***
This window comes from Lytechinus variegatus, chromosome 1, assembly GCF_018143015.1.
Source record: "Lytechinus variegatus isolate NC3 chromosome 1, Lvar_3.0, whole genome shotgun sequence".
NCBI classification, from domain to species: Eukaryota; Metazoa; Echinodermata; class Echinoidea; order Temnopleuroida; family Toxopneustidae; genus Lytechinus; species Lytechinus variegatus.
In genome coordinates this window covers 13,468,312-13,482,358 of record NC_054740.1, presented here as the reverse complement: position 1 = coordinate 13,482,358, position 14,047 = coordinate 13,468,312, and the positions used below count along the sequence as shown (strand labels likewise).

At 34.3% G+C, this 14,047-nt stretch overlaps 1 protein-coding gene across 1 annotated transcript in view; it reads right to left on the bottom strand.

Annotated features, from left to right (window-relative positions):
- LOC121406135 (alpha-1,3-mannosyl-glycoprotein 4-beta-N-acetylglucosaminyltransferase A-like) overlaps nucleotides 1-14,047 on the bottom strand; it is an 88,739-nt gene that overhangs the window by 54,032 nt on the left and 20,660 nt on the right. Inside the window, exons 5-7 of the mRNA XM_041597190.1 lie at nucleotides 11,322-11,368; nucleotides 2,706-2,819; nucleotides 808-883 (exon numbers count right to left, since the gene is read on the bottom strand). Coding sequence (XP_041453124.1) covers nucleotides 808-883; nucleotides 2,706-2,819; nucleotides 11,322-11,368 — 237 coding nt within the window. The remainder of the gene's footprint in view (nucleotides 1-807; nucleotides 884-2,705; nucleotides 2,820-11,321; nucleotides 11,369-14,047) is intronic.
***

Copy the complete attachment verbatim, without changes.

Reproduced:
This window comes from Lytechinus variegatus, chromosome 1, assembly GCF_018143015.1.
Source record: "Lytechinus variegatus isolate NC3 chromosome 1, Lvar_3.0, whole genome shotgun sequence".
NCBI classification, from domain to species: Eukaryota; Metazoa; Echinodermata; class Echinoidea; order Temnopleuroida; family Toxopneustidae; genus Lytechinus; species Lytechinus variegatus.
In genome coordinates this window covers 13,468,312-13,482,358 of record NC_054740.1, presented here as the reverse complement: position 1 = coordinate 13,482,358, position 14,047 = coordinate 13,468,312, and the positions used below count along the sequence as shown (strand labels likewise).

At 34.3% G+C, this 14,047-nt stretch overlaps 1 protein-coding gene across 1 annotated transcript in view; it reads right to left on the bottom strand.

Annotated features, from left to right (window-relative positions):
- LOC121406135 (alpha-1,3-mannosyl-glycoprotein 4-beta-N-acetylglucosaminyltransferase A-like) overlaps nucleotides 1-14,047 on the bottom strand; it is an 88,739-nt gene that overhangs the window by 54,032 nt on the left and 20,660 nt on the right. Inside the window, exons 5-7 of the mRNA XM_041597190.1 lie at nucleotides 11,322-11,368; nucleotides 2,706-2,819; nucleotides 808-883 (exon numbers count right to left, since the gene is read on the bottom strand). Coding sequence (XP_041453124.1) covers nucleotides 808-883; nucleotides 2,706-2,819; nucleotides 11,322-11,368 — 237 coding nt within the window. The remainder of the gene's footprint in view (nucleotides 1-807; nucleotides 884-2,705; nucleotides 2,820-11,321; nucleotides 11,369-14,047) is intronic.